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Testing Diagnostics


Duct system repair involves replacing or repairing any component part, including flexible metallic and non metallic “plastic flex” ducts, rigid metal ducts, sheet metal duct components, duct supports, boots and registers. Repair is necessary when the existing duct system is damaged or components are missing or disconnected.


Why is Duct Testing Important?

Savings and Comfort

savings and comfort

In residential central heating and cooling systems, the conditioned (heated or cooled) air is delivered to each room of the home through a “supply” duct system, the first half of the duct system. These ducts are used as pathways to deliver air to each room in the home and the “return” duct system or second half of the duct system, returns air to the heating and cooling system. The condition of both duct systems is vital to the overall efficiency of the heating and cooling system and the comfort levels in each room of the entire home.


Energy loss is not the only concern, duct systems can also affect the indoor air quality of a home. If the return duct system is leaky, it could be drawing stale or polluted air into the duct system and distributing it throughout the home. This air could come from an attic, combustion air from the gas furnace, stove, water heater, or the outside. If the supply duct system is leaky, the home can become depressurized and air from outside may be drawn into the home through infiltration. Either situation may contribute to breathing problems such as allergies and asthma.


Broken Duct - why duct cleaning is important

Now that you know that duct systems can affect both energy usage and indoor air quality, how do you know if your duct system is in good condition? The most reliable and cost effective way to determine this is to have a “duct test” performed by Miller Service Company using the proper test equipment. Duct testing is the process of using calibrated mechanical equipment to measure the amount of airflow that is lost through the duct system when it is pressurized to its normal operating pressure. While some joints or seams may have only small leaks, other sections may be completely disconnected.

Duct testing can indicate the relative leakiness of the ducts and help determine if the duct system should be sealed, repaired, or renovated. Duct testing is strongly recommended when a new heating and air conditioning unit is being installed. If the existing duct is leaky and inefficient before the new unit is installed, it will still be leaky and inefficient after the new unit is installed unless the ducts are tested and sealed. It does not make sense to install a new energy efficient heating and air conditioning unit unless the duct system is also energy efficient and provides the correct amount of heated or cooled air to each room.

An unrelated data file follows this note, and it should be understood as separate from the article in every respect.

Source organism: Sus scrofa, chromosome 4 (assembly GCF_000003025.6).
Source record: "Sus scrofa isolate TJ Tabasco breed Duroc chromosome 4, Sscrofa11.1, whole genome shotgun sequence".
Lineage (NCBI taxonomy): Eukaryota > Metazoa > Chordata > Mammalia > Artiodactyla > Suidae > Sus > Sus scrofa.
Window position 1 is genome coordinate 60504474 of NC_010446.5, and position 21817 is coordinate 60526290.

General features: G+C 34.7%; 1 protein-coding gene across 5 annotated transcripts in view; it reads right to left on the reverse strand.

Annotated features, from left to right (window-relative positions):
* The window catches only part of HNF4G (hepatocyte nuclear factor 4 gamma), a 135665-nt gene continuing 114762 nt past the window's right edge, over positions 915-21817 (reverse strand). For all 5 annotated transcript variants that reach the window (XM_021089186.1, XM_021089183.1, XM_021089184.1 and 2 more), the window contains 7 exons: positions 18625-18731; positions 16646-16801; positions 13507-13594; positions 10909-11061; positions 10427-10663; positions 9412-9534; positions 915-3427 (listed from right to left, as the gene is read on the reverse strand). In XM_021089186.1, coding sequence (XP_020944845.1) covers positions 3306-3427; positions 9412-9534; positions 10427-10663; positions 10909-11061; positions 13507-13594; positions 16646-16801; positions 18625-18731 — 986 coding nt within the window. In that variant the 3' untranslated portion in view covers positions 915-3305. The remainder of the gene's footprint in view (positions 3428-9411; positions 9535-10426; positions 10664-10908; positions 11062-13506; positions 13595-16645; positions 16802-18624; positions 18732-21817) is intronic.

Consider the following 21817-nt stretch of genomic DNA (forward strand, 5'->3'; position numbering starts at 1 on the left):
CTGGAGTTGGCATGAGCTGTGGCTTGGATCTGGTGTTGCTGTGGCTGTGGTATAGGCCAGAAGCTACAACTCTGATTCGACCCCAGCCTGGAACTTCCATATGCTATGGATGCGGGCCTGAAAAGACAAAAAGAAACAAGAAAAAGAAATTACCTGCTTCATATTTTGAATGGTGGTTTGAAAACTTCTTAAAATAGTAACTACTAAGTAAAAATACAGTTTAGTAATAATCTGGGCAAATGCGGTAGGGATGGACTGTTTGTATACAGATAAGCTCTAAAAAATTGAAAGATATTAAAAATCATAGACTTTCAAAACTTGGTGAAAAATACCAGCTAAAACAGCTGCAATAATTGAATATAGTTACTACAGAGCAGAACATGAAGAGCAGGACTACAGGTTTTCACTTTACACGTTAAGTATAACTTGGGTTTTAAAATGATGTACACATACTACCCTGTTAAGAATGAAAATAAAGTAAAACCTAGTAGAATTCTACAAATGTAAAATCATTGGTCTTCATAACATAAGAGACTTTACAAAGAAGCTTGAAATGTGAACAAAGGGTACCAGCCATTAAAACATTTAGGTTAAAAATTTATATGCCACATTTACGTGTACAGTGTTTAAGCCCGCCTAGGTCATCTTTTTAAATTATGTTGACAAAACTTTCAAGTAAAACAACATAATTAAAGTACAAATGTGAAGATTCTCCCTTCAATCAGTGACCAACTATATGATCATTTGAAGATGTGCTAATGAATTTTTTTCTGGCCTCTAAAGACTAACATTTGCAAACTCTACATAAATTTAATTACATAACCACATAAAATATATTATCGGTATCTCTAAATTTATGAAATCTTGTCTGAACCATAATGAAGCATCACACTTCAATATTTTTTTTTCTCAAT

Duct Testing Methods and Equipment

The duct blaster uses a calibrated fan that gently pressurizes the ducts and measures the flow through the ducts leaks to indicate total leakage. The duct blaster consists of a portable fan with calibrated digital pressure gauges that is connected at the blower compartment of the air handler or attached to the main return grille. All the duct registers and grilles are temporarily sealed and the duct blaster fan is adjusted to pressurize the system. The fan pressure is read from the gauges and converted to an equivalent duct leakage rate in cubic feet per minute (cfm).


What To Do With The Results

If the test indicates the leakage is greater than acceptable, the ducts should be sealed, repaired, or renovated (replaced). In new homes Miller Service Company has set 6% of total air flow as the goal below which a duct system must test. In older homes the goal is usually set at 12%. In either case the closer to 0% leakage the better.



Duct sealing involves using approved materials and procedures to seal air leaks. Locations where sealing is typically performed include the supply and return plenums (which are connected to the furnace cabinet), starting collars (where ducts are connected to the plenums), fittings in the duct runs (wyes – where ducts branch off – and elbows), splices within the duct run, and termination where the ducts connect to the supply registers. The most important leakage areas are in the supply and return plenums because these areas are closest to the air handler and under the highest pressures when the system is operating. All sealing should be performed using approved mastic type materials. Duct tape should never be used. Miller Service Company is familiar with all applicable building codes and standards that apply to duct sealing techniques.



Duct renovation should be performed if the duct system is in poor condition or improperly sized. Renovation involves replacing a significant portion of the duct system to restore it to proper operation. It is sometimes necessary to replace the entire duct system, but often only a portion of the duct work needs to be replaced.


Another commonly needed renovation is to increase the capacity of the return ducts which are too small, causing whistling grilles, noisy ducts, and reduced operating energy efficiency. If the entire duct system needs to be replaced, Miller Service Company can correctly size the ducts and registers to make sure it will provide the most comfort and efficiency.


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